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Sensing functionalities for smart battery cell chemistries

The target is to develop a proof of concept for the establishment of successful sensing technologies capable of monitoring changes within a battery cell under various operation conditions, including their use under extreme weather conditions, as a first step towards the development of a wider range of sensing technologies capable of monitoring of cells from various emerging battery chemistries. The proof of concept should focus on the sensing technologies and the integration of sensors in liquid electrolyte cell technologies since it is deemed to be the technology of choice for short to medium term. Proposals should aim at smart functionalities incorporated into the battery cell and relying on the integration and development of various sensing technologies to transmit information out of the cell, in order to facilitate control of individual cells within the battery system. Sensors could be used to simultaneously measure with high sensitivity and resolution changes in multiple parameters, such as chemical composition, strain, temperature, pressure, and concentration of dissolved cations, and this at various locations and for diverse components within the cell, under different use cases, especially during high power charging. They must consider the adaptability of sensors to the targeted cell environment in terms of chemical and electrochemical reactivity, thermal design and foresee boundary manufacturing constraints. Additional constraints such as cost and recyclability of the battery with embedded sensor technology should also be tackled. Data processing within an advanced battery management system (BMS) and the synchronization with sensor data coming from the module and the pack level, incl. provisions for conflicting data management, is another essential aspect. Advancements towards standardisation of the BMS could also be included. With this regard, collaboration shall be ensured with the topic LC-BAT-10-2020: Next generation and realisation of battery packs for BEV and HEV.

All results shall be validated and demonstrate significant improvements compared to the state-of-the art technologies, incl. benchmarking to initiatives or projects supported under national funding schemes.

The Commission considers that proposals for Research and Innovation Actions of a 3-year duration and requesting a contribution from the EU of between EUR 2 and 4 million would allow this specific challenge to be addressed appropriately. Nonetheless, this does not preclude submission and selection of proposals of another duration and/or requesting other amounts.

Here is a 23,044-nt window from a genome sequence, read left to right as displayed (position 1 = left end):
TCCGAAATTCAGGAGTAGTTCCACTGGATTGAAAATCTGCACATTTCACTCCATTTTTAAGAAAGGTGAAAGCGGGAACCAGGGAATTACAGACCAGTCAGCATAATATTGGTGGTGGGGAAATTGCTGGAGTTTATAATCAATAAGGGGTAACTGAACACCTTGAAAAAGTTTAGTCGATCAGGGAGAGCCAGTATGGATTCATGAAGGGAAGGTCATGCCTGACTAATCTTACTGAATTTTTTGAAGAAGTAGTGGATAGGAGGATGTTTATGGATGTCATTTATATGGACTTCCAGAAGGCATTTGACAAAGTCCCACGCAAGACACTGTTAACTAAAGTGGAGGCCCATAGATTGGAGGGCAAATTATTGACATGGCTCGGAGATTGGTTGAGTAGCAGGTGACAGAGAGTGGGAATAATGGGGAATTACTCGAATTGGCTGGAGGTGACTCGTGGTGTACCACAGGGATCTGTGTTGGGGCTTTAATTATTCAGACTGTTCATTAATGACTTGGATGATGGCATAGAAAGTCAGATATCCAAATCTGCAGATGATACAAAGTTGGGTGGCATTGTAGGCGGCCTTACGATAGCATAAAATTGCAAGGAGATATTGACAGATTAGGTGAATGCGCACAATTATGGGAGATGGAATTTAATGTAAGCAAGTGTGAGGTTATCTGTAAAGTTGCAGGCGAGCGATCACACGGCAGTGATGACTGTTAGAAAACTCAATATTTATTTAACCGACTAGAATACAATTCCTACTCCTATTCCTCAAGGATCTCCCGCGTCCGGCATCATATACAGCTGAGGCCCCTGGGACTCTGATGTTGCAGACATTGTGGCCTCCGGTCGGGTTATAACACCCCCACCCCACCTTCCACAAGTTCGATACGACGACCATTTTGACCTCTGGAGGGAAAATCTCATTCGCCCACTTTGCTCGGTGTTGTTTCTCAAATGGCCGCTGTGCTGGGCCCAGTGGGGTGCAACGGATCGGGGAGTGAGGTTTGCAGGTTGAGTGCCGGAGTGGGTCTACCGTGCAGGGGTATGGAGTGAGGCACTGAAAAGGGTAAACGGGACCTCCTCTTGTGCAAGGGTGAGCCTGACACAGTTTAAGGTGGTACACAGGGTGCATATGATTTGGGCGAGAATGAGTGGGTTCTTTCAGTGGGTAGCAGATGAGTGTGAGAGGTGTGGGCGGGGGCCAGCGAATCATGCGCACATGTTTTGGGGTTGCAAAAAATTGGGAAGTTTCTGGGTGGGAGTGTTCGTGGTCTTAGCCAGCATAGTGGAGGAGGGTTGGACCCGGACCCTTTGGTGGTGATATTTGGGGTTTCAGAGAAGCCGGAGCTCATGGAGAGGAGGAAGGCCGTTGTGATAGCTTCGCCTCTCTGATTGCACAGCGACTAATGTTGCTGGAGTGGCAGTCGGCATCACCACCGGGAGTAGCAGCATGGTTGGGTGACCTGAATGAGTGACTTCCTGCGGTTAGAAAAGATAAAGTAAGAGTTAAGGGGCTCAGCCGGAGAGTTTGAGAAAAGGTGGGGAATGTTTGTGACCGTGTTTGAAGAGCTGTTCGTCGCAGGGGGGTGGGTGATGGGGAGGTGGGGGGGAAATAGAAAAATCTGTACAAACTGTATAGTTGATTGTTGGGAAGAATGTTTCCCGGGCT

The project partners shall make provisions to actively participate in the common activities of the large scale research initiative on Future Battery Technologies and in particular: coordinate technical work with the other selected projects of the call under topics LC-BAT-12-2020 and LC-BAT-14-2020; and contribute to the activities of the Coordination and Support Action defined under the topic LC-BAT-15-2020. In particular, the project partners will need to conclude a written collaboration agreement with the other projects selected from these topics as indicated in the Grant Conditions.

Note that special Grant Conditions will apply for projects granted under this topic. Please see under Call Conditions.

Today, battery performance monitoring and control basically takes place only at the module or battery pack level via a battery management system (BMS). To gain a full supervision and thus control of the battery system and to increase their quality, reliability and life (QRL), it is necessary to monitor in operando the battery performance and control of their state of health (SoH), state of charge (SoC), state of energy (SoE), state of power (SoP) and state of safety (SoS). The challenge is to incorporate smart functionalities into the battery cell for following in time and space different relevant cell component parameters such as temperature variations, interface and interphase dynamics, structural changes by the integration and development of various sensing technologies so as to facilitate control of individual cells within the battery system.

  • Increased quality, reliability and life (QRL) of the battery system by maximizing the performance and safety of the complete battery system over its lifetime, including forecasting the remaining lifetime under different use cases, especially the suitability for possible ""second life"" usage.
  • Assured best possible performance and lifecycle for a range of applied cell types at lowest cost
  • Industrial opportunities for exploiting new concepts and technologies for integrating multifunctional sensor capabilities in the battery cells and for optimizing the performance of the complete battery systems
  • Better identification of defective cell components, allowing replacement of components or introduction of local targeted repair mechanisms, such as self-healing, in future cell design and chemistry generations.
  • Improved knowledge on different factor (use patterns, ambient temperature etc.) impact on battery performance and characteristics.
  • Provide the foundations for collecting large amounts of data that can be used for autonomous discovery of future battery chemistries and for development of advanced modelling approaches to improve current chemistries with a view of optimizing cell performance for mobility applications (linking with topic LC-BAT-6-2019)